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Apple's Eddy Cue explains Apple Pay on Apple Watch at NBA game [u]

Eddy Cue shows off Apple Pay with Warriors president Rick Welts at Oracle Arena. | Source: Mashable

Oracle Arena, home of the Golden State Warriors, became the second NBA venue to adopt Apple Pay on Friday, and Apple SVP of Internet Software and Services Eddy Cue was on hand to explain how the service will work with Apple Watch.

Although Cue sported a stainless steel Apple Watch at the game in Oakland, Calif., he used an iPhone 6 to make purchases from the Warriors' team shop and only discussed the wearable's payment capabilities, reports Mashable. Cue also announced the arena's new Apple Pay compatibility on Twitter.

Describing the purchasing process, Cue said that users only need to perform a double press of Apple Watch's side button to conduct a transaction. As long as a paired iPhone is in range, Touch ID authentication is unnecessary, meaning users can leave the handset in their pocket. Users will also have the option to set a passcode lock, if they so choose.

"You don't have to authenticate on the phone," Cue said. "Your watch has to be unlocked and your phone can unlock your watch and so it knows, if I took my watch off and gave it to you it would know. If I wanted to pay right now I could just pay with the watch and not have to take the phone out at all or unlock it."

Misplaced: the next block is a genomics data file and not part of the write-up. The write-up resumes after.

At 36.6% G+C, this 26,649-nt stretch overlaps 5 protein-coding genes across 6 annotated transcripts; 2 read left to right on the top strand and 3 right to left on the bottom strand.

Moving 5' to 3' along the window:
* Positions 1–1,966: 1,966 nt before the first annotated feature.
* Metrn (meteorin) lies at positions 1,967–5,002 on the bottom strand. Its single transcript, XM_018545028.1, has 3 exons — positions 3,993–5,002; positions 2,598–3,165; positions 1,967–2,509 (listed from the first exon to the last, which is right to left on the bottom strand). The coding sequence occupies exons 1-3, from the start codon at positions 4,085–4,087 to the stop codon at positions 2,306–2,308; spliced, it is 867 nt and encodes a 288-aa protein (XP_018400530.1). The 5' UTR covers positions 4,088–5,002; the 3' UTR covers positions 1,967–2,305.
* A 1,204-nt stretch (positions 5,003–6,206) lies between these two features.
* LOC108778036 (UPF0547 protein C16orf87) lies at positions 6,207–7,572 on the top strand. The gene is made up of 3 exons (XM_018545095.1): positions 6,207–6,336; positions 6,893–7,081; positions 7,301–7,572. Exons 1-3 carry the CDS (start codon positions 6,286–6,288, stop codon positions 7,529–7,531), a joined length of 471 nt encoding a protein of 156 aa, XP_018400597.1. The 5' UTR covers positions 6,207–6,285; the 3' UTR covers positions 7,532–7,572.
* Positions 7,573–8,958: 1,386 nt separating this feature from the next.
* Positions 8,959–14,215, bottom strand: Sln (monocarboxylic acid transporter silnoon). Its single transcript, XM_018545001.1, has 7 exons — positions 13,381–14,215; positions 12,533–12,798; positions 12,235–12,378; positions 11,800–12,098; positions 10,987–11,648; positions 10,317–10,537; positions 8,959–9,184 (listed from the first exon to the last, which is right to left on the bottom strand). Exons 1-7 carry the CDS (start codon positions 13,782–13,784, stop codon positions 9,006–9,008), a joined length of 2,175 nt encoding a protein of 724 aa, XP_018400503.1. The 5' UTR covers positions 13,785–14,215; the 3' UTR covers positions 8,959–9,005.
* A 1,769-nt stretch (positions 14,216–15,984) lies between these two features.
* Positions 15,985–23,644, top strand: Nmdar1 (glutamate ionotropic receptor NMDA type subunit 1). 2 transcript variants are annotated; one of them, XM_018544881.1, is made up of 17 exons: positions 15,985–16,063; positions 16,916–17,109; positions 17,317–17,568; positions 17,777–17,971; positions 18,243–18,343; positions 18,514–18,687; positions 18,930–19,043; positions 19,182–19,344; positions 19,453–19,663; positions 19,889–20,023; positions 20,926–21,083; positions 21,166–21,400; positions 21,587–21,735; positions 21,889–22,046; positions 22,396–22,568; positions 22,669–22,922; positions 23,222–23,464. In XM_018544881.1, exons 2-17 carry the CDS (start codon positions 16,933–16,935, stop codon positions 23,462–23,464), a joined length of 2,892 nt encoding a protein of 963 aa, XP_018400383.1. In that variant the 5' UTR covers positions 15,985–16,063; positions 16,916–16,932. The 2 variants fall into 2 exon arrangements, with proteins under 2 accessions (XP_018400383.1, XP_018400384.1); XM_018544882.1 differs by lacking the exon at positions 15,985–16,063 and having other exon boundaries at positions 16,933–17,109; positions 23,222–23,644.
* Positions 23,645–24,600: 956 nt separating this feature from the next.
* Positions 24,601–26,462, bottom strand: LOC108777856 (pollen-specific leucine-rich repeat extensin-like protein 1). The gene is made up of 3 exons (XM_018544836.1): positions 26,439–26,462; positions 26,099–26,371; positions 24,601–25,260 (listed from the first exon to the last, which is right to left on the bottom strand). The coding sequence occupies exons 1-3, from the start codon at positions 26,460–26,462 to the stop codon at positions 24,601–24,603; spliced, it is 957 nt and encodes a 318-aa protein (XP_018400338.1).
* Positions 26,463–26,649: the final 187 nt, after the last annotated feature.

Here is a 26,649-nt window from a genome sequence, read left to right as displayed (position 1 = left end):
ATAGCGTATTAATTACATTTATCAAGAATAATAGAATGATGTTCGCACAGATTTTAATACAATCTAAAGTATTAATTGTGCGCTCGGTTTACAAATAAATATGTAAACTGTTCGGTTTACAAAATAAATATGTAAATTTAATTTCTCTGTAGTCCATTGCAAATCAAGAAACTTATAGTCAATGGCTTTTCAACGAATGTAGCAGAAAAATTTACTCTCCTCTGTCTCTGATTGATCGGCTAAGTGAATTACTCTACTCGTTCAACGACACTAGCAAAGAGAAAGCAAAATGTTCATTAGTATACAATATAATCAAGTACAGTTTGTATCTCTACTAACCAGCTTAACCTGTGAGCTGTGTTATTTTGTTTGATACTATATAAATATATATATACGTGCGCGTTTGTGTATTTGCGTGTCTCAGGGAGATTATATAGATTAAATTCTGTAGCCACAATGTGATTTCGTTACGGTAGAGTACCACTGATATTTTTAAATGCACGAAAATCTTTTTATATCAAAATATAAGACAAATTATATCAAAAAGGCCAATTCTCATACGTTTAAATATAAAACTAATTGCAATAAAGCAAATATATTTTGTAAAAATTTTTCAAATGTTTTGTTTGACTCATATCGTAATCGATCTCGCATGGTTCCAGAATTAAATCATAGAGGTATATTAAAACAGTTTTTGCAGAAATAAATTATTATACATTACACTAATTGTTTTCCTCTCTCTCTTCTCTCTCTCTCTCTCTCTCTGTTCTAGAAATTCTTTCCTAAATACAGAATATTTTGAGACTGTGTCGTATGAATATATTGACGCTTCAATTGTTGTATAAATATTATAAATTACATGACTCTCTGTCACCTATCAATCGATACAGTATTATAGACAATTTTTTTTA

This convenience sets Apple Pay, and by extension Apple Watch, apart from existing NFC-based mobile payments systems and can help encourage adoption among new users, Cue said.

"Anything that makes things more convenient and easy to use helps with adoption," he said. "When the quarter's over and you want a drink, you want to get it as fast as possible. And now we're going to make it even easier because we will be able to pay with the watch."

In addition, the Apple exec confirmed Apple Watch will enable owners of iPhone 5, 5s and 5c handsets, which do not have NFC chips, to make touchless Apple Pay transactions.

Oracle Arena was also one of the first professional sports venues in the U.S. to install iBeacon technology, which was initially used by the team to advertise ticket upgrades to fans sitting in cheap seats.

In November, Cue pulled a similar PR stunt with local California news station KTLA. The Apple exec went on a "holiday shopping spree" at Apple Pay partner stores, including Panera Bread and the Apple Store.

Update: CNET, which was also on hand for Cue's demonstration, reports that the Warriors are exploring options to add Apple Pay to concession stands. The system pay also one day allow fans to order and pay for products in the stands.